Other additions included an en-suite bathroom for the main bedroom and making the house wheelchair accessible, including providing a disabled access shower for their son who is a wheelchair user. All of the floors were uneven so they asked for those to be replaced as well.
The three bedrooms were unchanged but the old dining room became the kitchen, the sitting room is now the dining room, the new utility was the old kitchen and a study was created upstairs in what was the attic. Rot was found above the front wall of the old sitting room, where the new French doors were added; a steel beam was used for structural support.
“The bedroom windows and some of those at the rear reflect the vernacular style and are smaller than the ones they replaced.” The gable wall was taken out to accommodate the new living room, creating an extension to the side of the house with a distinctly modern feel. “There is a big picture window in the sitting room which frames the mountain nearby; the window seat and corner windows have proved a favourite chill-out space for us and visitors.”
The kitchen was barely 8ft/2.4m high so they opted for a double height ceiling in the adjoining dining area and hall to bring in light from the study in the attic, which is open plan. “There is a great view from the large upstairs window looking out to the mountains and the bay,” says Máirín. The double height ceiling that was added near the bedrooms is lit by two skylights.
The old kitchen consisted of a bar with a range of cupboards hanging over it and was replaced with a more practical galley style. “We chose an oak finish and although shiny surfaced cream kitchens had just started to come back into fashion, we liked the warmth of the wood. The honey-coloured tiles reflect this too,” says Máirín. “I still like it even though we didn’t go for the slate flooring our architect suggested.”
As for the services, a new hot water cylinder was added but they didn’t change the boiler. “We originally thought we would keep an open fire for the sitting room but in the end we chose a log-effect gas fire. This was because the chimney never worked properly, it didn’t have a good draught and had a tendency to smoke so we’re very pleased with this option. It is quick and clean and cosy in winter – the heat that comes off it is instant and there is no need to light a fire with bits of wood or deal with ash and the general clean up required with coal and briquettes.”
“We also like the look of the gas stove, with its log effect and modern clean lines.” A balanced flue runs up the chimney, which means no more howling wind.
As for wastewater, the septic tank was replaced by a tiered treatment system. “Water quality is a problem in the area and we dealt with that about two years ago by putting in a treatment system. We had originally hoped to eventually be joined to the public scheme but this is unlikely now.”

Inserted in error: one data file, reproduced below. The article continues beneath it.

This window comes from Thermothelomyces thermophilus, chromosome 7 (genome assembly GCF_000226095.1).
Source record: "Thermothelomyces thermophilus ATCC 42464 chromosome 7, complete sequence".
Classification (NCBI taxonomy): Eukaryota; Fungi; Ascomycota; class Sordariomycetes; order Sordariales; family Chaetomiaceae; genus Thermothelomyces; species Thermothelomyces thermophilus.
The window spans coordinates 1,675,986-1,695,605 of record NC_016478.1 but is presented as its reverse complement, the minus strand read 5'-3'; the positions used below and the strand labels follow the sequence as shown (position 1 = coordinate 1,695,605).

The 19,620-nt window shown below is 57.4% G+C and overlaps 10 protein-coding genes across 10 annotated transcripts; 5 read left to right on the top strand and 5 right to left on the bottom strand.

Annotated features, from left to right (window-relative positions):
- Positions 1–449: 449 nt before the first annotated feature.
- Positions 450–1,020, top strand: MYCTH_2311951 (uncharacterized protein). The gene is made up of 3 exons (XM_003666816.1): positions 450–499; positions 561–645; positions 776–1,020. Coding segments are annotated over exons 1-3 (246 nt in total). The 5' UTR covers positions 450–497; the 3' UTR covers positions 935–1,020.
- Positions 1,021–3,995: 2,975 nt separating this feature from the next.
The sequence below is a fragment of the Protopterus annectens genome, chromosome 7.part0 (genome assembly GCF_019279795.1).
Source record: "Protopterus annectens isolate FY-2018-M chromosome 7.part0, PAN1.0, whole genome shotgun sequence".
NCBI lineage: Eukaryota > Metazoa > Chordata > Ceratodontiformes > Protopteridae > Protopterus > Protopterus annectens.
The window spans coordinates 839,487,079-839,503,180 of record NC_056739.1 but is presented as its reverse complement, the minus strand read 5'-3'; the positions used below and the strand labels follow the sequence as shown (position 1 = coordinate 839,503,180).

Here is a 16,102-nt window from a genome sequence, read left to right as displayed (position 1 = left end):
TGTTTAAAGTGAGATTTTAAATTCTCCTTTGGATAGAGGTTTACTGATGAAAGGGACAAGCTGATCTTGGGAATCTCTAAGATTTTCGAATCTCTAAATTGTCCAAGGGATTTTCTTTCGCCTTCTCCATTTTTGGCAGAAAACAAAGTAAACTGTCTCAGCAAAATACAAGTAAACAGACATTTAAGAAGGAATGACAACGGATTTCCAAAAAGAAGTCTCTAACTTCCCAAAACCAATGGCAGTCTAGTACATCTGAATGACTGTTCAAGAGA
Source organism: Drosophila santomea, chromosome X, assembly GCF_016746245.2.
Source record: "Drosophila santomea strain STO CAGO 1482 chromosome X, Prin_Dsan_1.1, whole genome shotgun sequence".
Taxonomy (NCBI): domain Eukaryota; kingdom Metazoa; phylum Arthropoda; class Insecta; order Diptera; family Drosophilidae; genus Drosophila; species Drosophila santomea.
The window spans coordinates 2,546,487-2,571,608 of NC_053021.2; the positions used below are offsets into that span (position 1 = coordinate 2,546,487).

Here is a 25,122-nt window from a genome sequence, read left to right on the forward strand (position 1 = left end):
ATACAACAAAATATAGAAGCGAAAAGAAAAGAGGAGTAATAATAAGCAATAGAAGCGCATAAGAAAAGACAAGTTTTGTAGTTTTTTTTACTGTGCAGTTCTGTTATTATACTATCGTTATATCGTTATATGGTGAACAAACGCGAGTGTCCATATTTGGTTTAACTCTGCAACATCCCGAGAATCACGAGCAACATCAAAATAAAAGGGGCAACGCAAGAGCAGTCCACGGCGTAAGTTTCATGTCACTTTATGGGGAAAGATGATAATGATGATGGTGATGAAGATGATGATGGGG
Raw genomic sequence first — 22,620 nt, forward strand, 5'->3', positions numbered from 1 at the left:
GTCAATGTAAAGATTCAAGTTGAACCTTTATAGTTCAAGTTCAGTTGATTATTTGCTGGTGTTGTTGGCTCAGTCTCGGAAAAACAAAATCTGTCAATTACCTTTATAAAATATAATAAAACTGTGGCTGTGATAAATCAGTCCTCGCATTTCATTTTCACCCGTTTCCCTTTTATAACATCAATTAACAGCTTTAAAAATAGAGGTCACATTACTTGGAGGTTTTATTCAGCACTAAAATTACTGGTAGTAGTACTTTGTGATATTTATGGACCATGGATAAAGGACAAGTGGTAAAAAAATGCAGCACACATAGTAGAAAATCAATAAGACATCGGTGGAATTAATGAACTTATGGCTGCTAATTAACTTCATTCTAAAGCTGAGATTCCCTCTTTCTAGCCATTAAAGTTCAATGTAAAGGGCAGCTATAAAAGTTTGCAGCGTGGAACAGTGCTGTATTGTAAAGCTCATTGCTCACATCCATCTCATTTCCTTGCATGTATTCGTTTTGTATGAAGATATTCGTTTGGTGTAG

“With the new septic tank regulations we found it hard to find someone to service our tank for a reasonable fee but after some searching we eventually did.”
Máirín and Kevin were building at the beginning of the boom years. “We didn’t have an unlimited budget so we prioritised getting the basic structure right, including the windows, roof and walls. The most expensive item was the glazing.”
Their architect managed the project alongside the builder. “We were lucky in our builder,” says Máirín. “He is a master-plasterer and the finish on the walls and the vaulted ceiling in the new sitting room are beautiful. He is very meticulous and he chased the other tradesmen where necessary.”
“Our architect always kept an eye on the cost, she was great at giving us options and the costs associated with each. Thanks to this we were able to come in under budget, about 10 per cent less than anticipated, at a time when most people were overspending. We also listened to her ideas, she had to deal with all of the technical issues and her input was invaluable. She was very practical thinking about every detail, such as the door handles and she was very good with colour which we worked on together.”
“We like the clean lines, the lack of clutter, and have maintained them. As we are not there all the year round, that is relatively easy to do,” she adds. “The colour scheme is mostly cream but with a red feature wall on the chimney breast, on one wall in the dining area and one wall in the hall. This was our architect’s idea and it works really well. The bedrooms and the ensuite bathroom are light blue. The main bathroom which faces north, is peach. This is the only colour I would change.”
A key factor in keeping costs down was never straying far from the plan. “My understanding is if you start changing things around midway through construction, costs can spiral out of control so we only introduced very few changes, none of which had any significant impact on the budget.”